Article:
Relatives of the victims of the airplane crash weep outside the Institute of Legal Medicine of Havana in Havana, Cuba, on May 19, 2018. Cuba confirms here on Saturday that 110 were dead from Friday's Boeing 737 crash close to Havana's Jose Marti International Airport. (Xinhua/Joaquin Hernandez)
Twenty of the 110 victims of Friday's fatal plane crash in Cuba have been identified and delivered to their families for burial, a top forensics official said on Sunday.
Sergio Rabel, director of Havana's Legal Medicine Institute, told reporters at a press conference that a large group of experts were working round the clock to conclude the complex process of identifying the remains.
"Up to now, we have been able to identify 20 bodies and notified their family members," said Rabel, adding five new victims were identified between Saturday night and Sunday morning.
Rescue workers recovered 109 bodies from the disaster site, where the Boeing 737 plane crashed and burst into flames shortly after take-off from Havana's Jose Marti International airport on Friday.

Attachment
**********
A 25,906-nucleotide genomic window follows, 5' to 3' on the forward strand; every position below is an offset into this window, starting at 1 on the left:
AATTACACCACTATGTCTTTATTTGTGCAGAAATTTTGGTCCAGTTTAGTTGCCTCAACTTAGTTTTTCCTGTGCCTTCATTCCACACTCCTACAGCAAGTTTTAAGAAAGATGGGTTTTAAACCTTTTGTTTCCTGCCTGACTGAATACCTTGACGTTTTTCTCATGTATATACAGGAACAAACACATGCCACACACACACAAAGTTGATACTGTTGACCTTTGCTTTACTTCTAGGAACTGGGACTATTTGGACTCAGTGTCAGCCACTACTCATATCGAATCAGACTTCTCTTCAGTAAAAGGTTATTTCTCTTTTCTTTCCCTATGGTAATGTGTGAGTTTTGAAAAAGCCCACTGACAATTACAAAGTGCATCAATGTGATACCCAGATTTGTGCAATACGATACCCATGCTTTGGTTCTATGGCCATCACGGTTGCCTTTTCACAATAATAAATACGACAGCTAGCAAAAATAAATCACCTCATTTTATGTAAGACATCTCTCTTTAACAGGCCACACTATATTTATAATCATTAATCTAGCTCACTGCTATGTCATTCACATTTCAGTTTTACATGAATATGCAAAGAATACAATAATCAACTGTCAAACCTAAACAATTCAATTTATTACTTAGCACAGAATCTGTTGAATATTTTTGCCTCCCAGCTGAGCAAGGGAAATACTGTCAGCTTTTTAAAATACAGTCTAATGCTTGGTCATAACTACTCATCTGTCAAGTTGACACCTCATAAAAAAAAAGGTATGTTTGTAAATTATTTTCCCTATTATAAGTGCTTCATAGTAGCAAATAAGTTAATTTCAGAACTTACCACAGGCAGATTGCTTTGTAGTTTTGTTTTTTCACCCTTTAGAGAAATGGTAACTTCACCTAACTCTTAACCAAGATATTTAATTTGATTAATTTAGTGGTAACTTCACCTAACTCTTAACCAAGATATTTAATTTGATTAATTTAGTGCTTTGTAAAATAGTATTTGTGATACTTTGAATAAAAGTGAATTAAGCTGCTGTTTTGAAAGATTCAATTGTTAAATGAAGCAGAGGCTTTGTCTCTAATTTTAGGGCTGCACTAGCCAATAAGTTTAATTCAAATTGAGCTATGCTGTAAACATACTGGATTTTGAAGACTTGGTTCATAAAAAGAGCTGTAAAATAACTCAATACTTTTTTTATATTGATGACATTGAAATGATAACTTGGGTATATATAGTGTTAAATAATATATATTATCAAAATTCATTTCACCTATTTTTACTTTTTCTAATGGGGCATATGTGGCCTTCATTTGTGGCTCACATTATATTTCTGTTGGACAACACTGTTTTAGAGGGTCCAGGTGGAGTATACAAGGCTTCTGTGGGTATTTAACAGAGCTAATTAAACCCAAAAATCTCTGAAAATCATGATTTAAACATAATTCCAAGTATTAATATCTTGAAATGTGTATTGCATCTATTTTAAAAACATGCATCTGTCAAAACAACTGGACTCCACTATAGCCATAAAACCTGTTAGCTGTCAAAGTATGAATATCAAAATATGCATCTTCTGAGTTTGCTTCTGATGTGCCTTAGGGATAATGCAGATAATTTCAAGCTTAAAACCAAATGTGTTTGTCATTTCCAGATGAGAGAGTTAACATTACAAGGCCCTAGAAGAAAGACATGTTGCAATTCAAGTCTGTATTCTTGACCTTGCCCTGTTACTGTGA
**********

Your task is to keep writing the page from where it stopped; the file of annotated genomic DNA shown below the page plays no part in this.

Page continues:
"Last night we finished the revision of all 109 bodies along with the belongings they had on them, which will help us to identify the victims faster," Rabel said.
The plane was carrying a total of 113 people, including six Mexican crew members, on a domestic Cubana airlines flight between the capital and the eastern city of Holguin.
Almost all of the passengers were Cuban nationals, three of whom survived, but are in serious condition.
Regarding the five foreign passengers -- two Argentinians, one Mexican and two foreign residents in Cuba -- Rabel said officials have been in contact with the respective embassies and consulates.
The identification process of the victims could take up to 30 days to conclude because of the state of the bodies, most with severe burns and injuries, said Rabel.
Officials don't yet know what caused the demise of the plane, which was rented from Mexican charter airline Damojh.
Cuban officials said they have found one of the two black boxes from the plane. Black box holds key flight data and information about what happened to the plane.
The incident is Cuba's worst air disaster in decades, and two days of national mourning began on Saturday.